COVID-19 and DCA
World War II Posters and Publications
Scope and Contents
- 1939 -- 1945
Language of Materials
Conditions Governing Access
Conditions Governing Use
Biographical / Historical
The beginnings of the war are thought to have taken root in the signing of the German-Soviet Non-aggression Pact, which gave the German dictator Adolf Hitler confidence to invade Poland without fear of Soviet interference. As the war in Europe progressed, a large part of continental Europe fell under German control, and the Axis alliance was formed between Germany, Italy, and Japan; subsequent declarations of war were launched by both Great Britain and France. In the United States, the December1941 bombing of Pearl Harbor (Oahu, Hawai’i) quickly swayed public opinion in favor of entering the war; the United States declared war on Japan, and the European Axis Powers subsequently declared war on the United States.
The Japanese had several victories in the Western Pacific, but the tide turned toward an Allied Victory when the U.S. Pacific Fleet won the Battle of Midway, and adapted an “island-hopping” strategy that moved them ever closer to the Japanese homeland. The German and Italian Axis Powers began to struggle with a string of defeats, losing to British and American forces in North Africa, and then being defeated in the Battle of Stalingrad (Russia, August, 1942-February, 1943). On June 6, 1944, known as “D-Day,” Allied forces invaded German-occupied France by landing 156,000 soldiers on the beaches of Normandy, which caused Hitler to move his forces to Western Europe, and effectively lose the war in the East. This was followed by aerial bombardment, the Allied invasion of Germany, and the formal surrender of Germany on May 8, 1945.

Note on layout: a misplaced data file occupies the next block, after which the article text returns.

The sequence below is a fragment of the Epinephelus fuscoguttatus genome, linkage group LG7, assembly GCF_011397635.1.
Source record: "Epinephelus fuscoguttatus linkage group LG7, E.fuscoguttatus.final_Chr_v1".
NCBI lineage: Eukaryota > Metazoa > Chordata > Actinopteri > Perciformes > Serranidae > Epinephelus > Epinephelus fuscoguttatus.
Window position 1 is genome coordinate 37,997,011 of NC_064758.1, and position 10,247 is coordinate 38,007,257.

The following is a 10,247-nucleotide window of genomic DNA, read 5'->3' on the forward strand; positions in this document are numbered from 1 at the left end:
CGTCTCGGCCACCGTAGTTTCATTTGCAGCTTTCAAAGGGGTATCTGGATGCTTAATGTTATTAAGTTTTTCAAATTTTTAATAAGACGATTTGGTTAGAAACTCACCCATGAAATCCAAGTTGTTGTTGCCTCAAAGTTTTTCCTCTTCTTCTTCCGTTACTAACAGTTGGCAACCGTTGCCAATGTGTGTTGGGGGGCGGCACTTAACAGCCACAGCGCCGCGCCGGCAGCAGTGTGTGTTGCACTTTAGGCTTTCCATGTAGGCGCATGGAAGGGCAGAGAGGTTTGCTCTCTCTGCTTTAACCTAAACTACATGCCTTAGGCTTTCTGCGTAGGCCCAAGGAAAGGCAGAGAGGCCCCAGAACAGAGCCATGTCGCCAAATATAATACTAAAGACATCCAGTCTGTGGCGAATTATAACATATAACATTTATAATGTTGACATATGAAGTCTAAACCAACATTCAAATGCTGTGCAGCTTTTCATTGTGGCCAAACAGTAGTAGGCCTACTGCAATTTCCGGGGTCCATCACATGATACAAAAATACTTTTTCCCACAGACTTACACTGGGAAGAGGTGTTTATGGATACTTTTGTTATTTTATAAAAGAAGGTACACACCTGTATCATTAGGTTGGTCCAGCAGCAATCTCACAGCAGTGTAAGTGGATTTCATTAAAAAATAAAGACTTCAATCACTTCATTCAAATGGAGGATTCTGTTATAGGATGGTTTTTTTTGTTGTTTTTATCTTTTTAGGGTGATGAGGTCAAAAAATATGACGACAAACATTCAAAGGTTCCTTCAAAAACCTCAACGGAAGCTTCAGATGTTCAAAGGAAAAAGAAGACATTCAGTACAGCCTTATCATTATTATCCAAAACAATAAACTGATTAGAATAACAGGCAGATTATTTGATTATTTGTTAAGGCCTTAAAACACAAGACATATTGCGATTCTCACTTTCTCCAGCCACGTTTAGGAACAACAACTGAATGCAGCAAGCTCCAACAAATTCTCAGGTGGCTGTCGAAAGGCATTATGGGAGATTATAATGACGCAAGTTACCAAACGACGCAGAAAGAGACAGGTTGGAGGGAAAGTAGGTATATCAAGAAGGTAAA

The war culminated with the Potsdam Declaration on July 26, 1945. Japan initially refused to surrender under these terms, which led to the United States dropping atomic bombs on the cities of Hiroshima and Nagasaki. Japan issued an announcement on August 15, 1945 that they would accept the terms of the Potsdam Declaration, thus concluding an Allied victory.
The war’s legacy included the establishment of the United Nations, in order to uphold international peace and security. It also resulted in the spread of communism from the Soviet Union into Eastern Europe and China, as well as a shift in power to the United States and the Soviet Union as rival superpowers, which would face off in the Cold War.
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